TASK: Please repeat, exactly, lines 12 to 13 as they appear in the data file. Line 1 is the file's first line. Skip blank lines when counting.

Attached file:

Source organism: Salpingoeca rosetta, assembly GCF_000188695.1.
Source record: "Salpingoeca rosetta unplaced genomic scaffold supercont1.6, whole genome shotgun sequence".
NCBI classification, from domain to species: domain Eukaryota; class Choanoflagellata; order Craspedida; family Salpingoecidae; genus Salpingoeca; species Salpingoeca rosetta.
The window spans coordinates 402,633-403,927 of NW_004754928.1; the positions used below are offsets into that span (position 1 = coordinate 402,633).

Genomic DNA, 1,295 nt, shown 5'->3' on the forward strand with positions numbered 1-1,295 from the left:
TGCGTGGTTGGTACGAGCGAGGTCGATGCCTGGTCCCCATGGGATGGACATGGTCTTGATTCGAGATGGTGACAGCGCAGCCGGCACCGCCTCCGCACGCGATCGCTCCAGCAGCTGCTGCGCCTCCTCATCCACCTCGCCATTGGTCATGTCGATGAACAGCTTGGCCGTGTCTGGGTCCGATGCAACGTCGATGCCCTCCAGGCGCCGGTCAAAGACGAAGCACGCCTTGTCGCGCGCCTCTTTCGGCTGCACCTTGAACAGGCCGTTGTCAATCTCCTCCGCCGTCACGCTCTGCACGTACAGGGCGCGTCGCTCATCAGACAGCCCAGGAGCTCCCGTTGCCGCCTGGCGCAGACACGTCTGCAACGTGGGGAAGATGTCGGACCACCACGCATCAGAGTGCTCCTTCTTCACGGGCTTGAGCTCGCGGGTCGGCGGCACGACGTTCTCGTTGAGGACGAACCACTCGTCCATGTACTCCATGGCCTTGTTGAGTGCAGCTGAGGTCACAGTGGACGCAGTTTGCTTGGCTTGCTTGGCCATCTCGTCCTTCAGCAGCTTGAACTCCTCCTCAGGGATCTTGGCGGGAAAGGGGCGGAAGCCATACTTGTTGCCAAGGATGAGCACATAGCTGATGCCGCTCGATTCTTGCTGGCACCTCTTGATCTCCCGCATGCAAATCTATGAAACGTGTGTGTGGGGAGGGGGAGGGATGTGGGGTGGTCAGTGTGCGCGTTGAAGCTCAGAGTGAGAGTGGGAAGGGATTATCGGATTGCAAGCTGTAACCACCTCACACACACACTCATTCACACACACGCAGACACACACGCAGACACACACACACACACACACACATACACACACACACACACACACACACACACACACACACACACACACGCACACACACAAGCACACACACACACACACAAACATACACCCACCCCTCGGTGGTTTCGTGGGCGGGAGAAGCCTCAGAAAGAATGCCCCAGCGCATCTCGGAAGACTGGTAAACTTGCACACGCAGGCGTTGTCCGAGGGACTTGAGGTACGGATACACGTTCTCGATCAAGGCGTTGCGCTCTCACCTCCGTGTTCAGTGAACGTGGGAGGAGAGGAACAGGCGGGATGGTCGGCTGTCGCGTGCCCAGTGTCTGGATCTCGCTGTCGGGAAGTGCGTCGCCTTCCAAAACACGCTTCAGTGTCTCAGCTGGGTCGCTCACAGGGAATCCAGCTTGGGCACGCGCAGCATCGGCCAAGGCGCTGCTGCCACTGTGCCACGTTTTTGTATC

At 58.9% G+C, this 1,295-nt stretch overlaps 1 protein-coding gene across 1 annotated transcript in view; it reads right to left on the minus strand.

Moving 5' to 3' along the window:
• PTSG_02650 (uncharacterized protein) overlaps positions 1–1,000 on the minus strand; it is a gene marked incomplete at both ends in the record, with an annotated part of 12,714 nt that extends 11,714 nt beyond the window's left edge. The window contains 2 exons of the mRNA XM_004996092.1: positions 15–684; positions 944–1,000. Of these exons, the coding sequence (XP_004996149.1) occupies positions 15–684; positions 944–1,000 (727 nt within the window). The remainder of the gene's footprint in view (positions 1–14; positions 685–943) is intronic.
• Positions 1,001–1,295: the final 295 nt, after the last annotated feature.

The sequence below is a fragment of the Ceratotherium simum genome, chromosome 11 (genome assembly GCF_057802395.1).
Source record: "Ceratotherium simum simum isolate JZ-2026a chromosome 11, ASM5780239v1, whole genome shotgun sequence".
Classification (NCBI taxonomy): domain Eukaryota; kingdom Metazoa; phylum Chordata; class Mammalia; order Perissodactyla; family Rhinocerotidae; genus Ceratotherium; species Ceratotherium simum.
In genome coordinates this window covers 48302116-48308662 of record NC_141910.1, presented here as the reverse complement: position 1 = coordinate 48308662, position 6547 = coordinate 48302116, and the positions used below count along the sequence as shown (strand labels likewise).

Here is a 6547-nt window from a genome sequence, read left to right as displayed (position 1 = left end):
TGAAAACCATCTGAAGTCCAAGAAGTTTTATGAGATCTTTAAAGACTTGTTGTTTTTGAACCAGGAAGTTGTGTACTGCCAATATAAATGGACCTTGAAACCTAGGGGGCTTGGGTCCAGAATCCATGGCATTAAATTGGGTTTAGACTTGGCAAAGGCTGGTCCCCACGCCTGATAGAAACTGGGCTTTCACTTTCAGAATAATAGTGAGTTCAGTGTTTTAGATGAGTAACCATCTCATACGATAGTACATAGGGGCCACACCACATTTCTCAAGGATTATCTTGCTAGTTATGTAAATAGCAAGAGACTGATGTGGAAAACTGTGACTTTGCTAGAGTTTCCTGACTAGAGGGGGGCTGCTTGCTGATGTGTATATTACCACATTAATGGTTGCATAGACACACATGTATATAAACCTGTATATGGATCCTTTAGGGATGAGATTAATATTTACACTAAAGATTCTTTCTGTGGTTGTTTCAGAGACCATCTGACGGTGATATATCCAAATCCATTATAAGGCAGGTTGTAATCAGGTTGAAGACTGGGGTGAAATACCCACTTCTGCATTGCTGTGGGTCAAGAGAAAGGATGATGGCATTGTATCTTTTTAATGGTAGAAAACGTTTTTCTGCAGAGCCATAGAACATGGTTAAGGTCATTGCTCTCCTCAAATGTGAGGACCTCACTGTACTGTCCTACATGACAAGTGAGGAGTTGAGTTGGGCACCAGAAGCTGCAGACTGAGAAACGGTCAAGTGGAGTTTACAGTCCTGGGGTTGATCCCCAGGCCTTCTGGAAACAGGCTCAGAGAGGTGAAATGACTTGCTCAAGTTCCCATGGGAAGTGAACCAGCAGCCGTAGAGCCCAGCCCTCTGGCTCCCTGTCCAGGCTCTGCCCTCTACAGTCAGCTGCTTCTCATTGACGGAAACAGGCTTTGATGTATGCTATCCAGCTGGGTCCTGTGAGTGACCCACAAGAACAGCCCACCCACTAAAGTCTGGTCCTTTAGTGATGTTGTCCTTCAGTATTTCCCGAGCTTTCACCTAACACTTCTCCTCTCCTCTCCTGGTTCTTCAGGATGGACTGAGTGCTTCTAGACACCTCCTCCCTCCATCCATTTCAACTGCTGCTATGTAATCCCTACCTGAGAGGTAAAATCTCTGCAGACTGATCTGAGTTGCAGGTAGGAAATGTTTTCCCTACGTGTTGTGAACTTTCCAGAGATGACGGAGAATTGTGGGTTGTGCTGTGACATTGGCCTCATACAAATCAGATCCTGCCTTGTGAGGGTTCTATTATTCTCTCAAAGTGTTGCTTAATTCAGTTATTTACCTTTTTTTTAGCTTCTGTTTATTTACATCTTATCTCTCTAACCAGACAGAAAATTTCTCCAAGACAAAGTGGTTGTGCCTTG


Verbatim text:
Source record: "Ceratotherium simum simum isolate JZ-2026a chromosome 11, ASM5780239v1, whole genome shotgun sequence".
Classification (NCBI taxonomy): domain Eukaryota; kingdom Metazoa; phylum Chordata; class Mammalia; order Perissodactyla; family Rhinocerotidae; genus Ceratotherium; species Ceratotherium simum.